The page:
There have been modest improvements in the health of people with psychosis over the last nine years. Continuing efforts are required to translate these improvements into reductions in premature mortality.
Fundamental knowledge about the processes that control the functioning of the biophysical workings of ecosystems has expanded exponentially since the late 1960s. Scientists, then, had only primitive knowledge about C, N, P, S, and H2O cycles; plant, animal, and soil microbial interactions and dynamics; and land, atmosphere, and water interactions. With the advent of systems ecology paradigm (SEP) and the explosion of technologies supporting field and laboratory research, scientists throughout the world were able to assemble the knowledge base known today as ecosystem science. This chapter describes, through the eyes of scientists associated with the Natural Resource Ecology Laboratory (NREL) at Colorado State University (CSU), the evolution of the SEP in discovering how biophysical systems at small scales (ecological sites, landscapes) function as systems. The NREL and CSU are epicenters of the development of ecosystem science. Later, that knowledge, including humans as components of ecosystems, has been applied to small regions, regions, and the globe. Many research results that have formed the foundation for ecosystem science and management of natural resources, terrestrial environments, and its waters are described in this chapter. Throughout are direct and implicit references to the vital collaborations with the global network of ecosystem scientists.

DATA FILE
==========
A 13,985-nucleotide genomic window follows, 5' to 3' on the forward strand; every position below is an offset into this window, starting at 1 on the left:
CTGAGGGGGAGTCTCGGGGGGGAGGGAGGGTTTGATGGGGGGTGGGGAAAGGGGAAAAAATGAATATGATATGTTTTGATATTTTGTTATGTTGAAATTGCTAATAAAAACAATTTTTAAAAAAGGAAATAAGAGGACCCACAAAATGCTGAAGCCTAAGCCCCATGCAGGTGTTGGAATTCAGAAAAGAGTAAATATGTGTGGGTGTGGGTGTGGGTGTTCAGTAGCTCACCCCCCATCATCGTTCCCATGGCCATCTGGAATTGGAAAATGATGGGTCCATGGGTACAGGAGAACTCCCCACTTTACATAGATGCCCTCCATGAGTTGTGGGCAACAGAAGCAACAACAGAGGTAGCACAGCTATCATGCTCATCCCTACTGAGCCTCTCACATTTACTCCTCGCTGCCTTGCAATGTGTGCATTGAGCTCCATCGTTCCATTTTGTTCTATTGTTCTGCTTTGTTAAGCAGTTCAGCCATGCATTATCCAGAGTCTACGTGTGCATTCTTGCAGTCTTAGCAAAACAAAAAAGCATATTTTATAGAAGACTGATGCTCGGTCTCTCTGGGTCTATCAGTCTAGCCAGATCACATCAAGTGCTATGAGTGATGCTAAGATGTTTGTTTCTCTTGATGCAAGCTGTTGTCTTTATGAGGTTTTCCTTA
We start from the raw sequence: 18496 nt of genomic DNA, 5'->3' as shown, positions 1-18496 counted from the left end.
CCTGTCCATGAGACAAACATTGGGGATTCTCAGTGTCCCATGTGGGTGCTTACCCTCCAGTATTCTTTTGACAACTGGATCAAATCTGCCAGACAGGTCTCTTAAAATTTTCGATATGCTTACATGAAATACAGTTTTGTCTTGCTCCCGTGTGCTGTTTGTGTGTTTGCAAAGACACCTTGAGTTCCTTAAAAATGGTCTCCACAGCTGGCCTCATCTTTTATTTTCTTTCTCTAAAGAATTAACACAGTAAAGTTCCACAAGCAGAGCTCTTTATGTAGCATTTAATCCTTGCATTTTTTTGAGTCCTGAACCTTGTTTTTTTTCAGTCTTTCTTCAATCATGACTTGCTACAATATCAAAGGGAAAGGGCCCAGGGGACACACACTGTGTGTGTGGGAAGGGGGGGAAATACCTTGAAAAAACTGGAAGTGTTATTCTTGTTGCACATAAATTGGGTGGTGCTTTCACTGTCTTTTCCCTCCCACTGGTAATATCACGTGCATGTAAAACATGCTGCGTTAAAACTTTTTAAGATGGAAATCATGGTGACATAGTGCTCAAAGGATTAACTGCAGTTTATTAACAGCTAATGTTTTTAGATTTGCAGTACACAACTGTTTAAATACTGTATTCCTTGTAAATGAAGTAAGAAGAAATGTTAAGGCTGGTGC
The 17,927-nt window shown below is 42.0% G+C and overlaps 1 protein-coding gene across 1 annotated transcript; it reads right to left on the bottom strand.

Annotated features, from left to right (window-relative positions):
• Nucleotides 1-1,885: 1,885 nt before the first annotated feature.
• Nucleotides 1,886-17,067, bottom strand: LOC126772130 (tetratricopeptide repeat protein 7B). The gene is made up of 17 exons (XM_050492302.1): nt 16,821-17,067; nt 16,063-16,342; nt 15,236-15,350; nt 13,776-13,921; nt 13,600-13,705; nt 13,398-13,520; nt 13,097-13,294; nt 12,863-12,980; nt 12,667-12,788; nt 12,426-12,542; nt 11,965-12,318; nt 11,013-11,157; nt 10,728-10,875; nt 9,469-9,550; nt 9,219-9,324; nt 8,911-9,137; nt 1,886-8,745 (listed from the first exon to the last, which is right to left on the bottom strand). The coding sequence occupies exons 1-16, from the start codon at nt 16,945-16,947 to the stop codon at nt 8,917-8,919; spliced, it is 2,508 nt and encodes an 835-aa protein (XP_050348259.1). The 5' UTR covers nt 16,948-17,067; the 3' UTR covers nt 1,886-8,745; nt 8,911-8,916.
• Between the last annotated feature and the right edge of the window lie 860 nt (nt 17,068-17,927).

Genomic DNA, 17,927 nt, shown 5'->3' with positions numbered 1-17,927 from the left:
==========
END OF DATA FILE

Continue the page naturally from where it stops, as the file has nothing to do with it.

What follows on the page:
ABSTRACT IMPACT: Our may suggest that delta hsTrop could be of prognostic value in patients with sepsis. OBJECTIVES/GOALS: - METHODS/STUDY POPULATION: We analyzed data of those presenting to the ED over an 18-month period with sepsis and at least one episode of hypotension after 1 liter of IV fluids. We performed a retrospective analysis using a cohort derived from modified inclusion and exclusion criteria from the CLOVERS study. The outcomes of patients found to have a delta (at least 6 pg/dL) in high sensitivity troponin T were compared to patients who did not have a delta or have a troponin level measured. We examined demographic and treatment characteristics of this cohort and the incidence of adverse outcomes were determined. We used multivariable logistic regression analysis to test the association of hsTrop and mortality. RESULTS/ANTICIPATED RESULTS: 778 patients met criteria to be included in the cohort. 279 patients had a change in high sensitivity troponins, an incidence of 35.9%. Patients with a delta were more likely to be older, male, and have a higher Charlson index than patients without a delta or those that had no troponin measured. They were also more likely to have a history of chronic lung disease, heart failure and hypertension. Change in high sensitivity troponins were associated with higher in-hospital mortality. When adjusted for age, gender, and Charlson Index, the association between a positive delta troponin and mortality remained statistically significant. DISCUSSION/SIGNIFICANCE OF FINDINGS: In patients with severe sepsis and septic shock, the presence of a positive or negative delta hsTrop at 2 hours is associated with increased mortality. Measurement of high sensitivity troponin early in the patient’s hospital course may have prognostic utility.